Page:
There – I didn’t even make you work for it! It might be the biggest thing that gets overlooked in aged and community care, but dignity is one of those words that doesn’t always mean a whole lot to us in practical terms.
It could be because dignity is somewhat difficult to define…it’s not until it’s you in the Emergency Dept wearing an adult ‘incontinence device’ (aka nappy) that the cold, hard reality of feeling completely undignified starts to set in. When you’re the one having to pee into a bottle whilst simultaneously lying in bed with an audience, dignity becomes a highly important issue. It’s in situations like these when dignity (or the lack thereof) really starts to mean something.
The official definition of dignity is: ‘The state or quality of being worthy of honour or respect,’ or, ‘A sense of pride in oneself; self-respect’. Put simply; dignity falls somewhere between honour, respect and self-worth. For us as aged and disability support workers, the practical outworking of dignity is about understanding each person’s individuality, and making sure their voice is heard when it comes to how care is provided – in both the big things and the little things.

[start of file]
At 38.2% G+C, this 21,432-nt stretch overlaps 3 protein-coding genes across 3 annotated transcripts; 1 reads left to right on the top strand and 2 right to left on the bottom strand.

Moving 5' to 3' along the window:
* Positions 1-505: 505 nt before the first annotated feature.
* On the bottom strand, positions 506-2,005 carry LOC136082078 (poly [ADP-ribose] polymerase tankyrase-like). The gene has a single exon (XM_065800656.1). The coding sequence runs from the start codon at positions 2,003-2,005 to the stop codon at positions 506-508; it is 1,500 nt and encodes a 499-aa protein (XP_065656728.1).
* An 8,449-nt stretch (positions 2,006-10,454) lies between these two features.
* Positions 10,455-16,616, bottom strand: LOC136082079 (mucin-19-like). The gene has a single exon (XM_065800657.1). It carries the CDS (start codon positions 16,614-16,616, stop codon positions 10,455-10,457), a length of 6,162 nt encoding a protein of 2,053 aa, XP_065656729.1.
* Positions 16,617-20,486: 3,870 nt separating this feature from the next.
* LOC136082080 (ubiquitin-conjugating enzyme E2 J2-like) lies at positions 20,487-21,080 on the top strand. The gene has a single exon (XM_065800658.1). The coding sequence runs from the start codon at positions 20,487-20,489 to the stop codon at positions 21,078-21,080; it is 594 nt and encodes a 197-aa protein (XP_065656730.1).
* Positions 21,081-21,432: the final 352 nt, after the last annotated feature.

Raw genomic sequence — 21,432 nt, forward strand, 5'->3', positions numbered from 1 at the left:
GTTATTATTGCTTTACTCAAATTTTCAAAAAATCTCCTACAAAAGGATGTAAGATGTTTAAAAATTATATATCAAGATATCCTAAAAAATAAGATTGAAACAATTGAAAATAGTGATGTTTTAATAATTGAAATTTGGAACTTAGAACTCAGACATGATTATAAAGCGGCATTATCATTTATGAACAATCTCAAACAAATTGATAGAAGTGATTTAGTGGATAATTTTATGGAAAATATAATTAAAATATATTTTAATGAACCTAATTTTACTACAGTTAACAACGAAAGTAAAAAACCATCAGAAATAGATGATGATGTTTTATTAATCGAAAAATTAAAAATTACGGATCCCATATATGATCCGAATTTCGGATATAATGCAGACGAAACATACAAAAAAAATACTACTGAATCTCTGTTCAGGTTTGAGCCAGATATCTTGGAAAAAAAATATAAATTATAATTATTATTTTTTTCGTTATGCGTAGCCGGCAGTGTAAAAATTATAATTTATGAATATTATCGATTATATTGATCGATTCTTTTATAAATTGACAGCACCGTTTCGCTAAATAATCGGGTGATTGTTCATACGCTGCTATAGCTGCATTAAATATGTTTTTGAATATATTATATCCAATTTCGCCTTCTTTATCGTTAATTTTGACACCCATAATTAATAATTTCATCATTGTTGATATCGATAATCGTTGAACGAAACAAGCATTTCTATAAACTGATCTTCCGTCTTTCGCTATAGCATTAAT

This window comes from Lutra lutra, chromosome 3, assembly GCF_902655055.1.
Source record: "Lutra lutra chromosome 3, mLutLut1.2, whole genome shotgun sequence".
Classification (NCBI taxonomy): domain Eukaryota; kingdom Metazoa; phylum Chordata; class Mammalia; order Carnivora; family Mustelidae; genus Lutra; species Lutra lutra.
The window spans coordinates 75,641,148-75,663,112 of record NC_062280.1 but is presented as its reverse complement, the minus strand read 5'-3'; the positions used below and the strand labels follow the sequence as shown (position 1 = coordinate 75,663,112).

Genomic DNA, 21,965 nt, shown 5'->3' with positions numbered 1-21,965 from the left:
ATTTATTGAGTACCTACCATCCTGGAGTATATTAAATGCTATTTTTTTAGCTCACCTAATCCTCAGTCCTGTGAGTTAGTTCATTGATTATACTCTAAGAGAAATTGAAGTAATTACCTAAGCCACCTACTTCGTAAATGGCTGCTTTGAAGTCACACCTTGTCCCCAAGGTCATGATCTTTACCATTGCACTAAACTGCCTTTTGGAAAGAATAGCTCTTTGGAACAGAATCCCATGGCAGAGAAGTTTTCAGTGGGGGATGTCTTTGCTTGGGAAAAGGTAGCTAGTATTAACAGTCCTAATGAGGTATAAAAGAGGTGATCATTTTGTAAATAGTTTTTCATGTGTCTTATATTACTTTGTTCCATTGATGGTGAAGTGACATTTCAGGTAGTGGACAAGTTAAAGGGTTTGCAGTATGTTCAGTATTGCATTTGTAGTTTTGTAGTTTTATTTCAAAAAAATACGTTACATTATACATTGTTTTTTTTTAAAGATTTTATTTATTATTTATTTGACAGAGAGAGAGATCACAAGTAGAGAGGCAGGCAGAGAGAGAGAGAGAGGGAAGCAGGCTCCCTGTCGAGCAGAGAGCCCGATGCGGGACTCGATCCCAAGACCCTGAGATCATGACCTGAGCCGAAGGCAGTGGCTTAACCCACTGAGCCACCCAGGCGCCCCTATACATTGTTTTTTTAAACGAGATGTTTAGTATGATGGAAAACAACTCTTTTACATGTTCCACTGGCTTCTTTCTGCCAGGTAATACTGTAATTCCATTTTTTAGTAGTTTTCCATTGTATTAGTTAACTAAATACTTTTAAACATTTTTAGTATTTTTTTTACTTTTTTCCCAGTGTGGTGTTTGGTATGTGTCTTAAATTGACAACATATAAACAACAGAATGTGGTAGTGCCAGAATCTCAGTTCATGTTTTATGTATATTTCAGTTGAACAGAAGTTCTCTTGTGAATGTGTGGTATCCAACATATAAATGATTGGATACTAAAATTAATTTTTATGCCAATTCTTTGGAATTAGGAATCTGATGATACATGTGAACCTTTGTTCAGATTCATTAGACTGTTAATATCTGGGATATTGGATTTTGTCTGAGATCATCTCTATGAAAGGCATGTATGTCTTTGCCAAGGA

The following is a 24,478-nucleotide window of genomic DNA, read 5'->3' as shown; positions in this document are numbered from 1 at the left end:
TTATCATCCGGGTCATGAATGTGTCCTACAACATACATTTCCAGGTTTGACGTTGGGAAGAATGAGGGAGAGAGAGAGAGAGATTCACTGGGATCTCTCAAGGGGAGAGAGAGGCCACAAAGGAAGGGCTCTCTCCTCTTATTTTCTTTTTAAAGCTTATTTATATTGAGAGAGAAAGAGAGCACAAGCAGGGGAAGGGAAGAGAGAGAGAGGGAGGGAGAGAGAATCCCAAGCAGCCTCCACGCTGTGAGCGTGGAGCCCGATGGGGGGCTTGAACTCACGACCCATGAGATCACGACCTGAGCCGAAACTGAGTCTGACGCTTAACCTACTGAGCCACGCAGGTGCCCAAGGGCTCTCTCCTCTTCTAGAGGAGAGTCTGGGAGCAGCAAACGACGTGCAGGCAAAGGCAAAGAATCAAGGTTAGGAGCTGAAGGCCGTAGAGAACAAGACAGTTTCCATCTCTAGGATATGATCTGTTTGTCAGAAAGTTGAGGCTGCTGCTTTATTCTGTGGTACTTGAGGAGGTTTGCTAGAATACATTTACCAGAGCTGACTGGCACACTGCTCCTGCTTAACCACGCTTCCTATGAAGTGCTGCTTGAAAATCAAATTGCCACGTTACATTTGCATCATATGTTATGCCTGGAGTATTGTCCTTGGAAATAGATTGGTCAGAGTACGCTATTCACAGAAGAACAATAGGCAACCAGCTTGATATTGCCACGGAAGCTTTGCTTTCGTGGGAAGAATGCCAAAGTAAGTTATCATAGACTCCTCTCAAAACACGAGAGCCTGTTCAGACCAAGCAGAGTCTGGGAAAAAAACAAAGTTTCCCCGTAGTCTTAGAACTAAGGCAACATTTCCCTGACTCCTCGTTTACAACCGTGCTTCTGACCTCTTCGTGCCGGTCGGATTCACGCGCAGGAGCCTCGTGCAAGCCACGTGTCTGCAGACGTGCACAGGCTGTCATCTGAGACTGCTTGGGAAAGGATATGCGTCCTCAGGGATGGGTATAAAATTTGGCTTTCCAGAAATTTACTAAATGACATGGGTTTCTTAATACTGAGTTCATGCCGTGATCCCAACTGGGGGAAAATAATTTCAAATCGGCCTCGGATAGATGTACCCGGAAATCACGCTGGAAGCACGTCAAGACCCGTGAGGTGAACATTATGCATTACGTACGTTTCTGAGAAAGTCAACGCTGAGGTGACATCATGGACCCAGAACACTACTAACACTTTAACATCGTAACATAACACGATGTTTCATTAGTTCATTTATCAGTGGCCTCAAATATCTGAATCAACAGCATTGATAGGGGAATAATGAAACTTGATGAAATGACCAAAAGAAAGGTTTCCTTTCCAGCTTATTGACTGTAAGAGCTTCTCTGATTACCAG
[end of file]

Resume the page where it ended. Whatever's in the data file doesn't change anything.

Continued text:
Dignity isn’t something we earn. Our humanity makes us worthy of dignified treatment. But the reason dignity is important when it comes to care for the marginalised and the vulnerable, is that it’s often these groups of society that struggle to have their voice heard, which makes them more susceptible to neglect and abuse. When we provide care that acknowledges a person’s individuality and personal decisions, it brings worth to both the care recipient and the caregiver. And you never know, it might be your Mum, your Gran, or your brother receiving that treatment…and we know that they deserve the very best.
Dignity costs us nothing…but to the person we’re caring for – it means everything.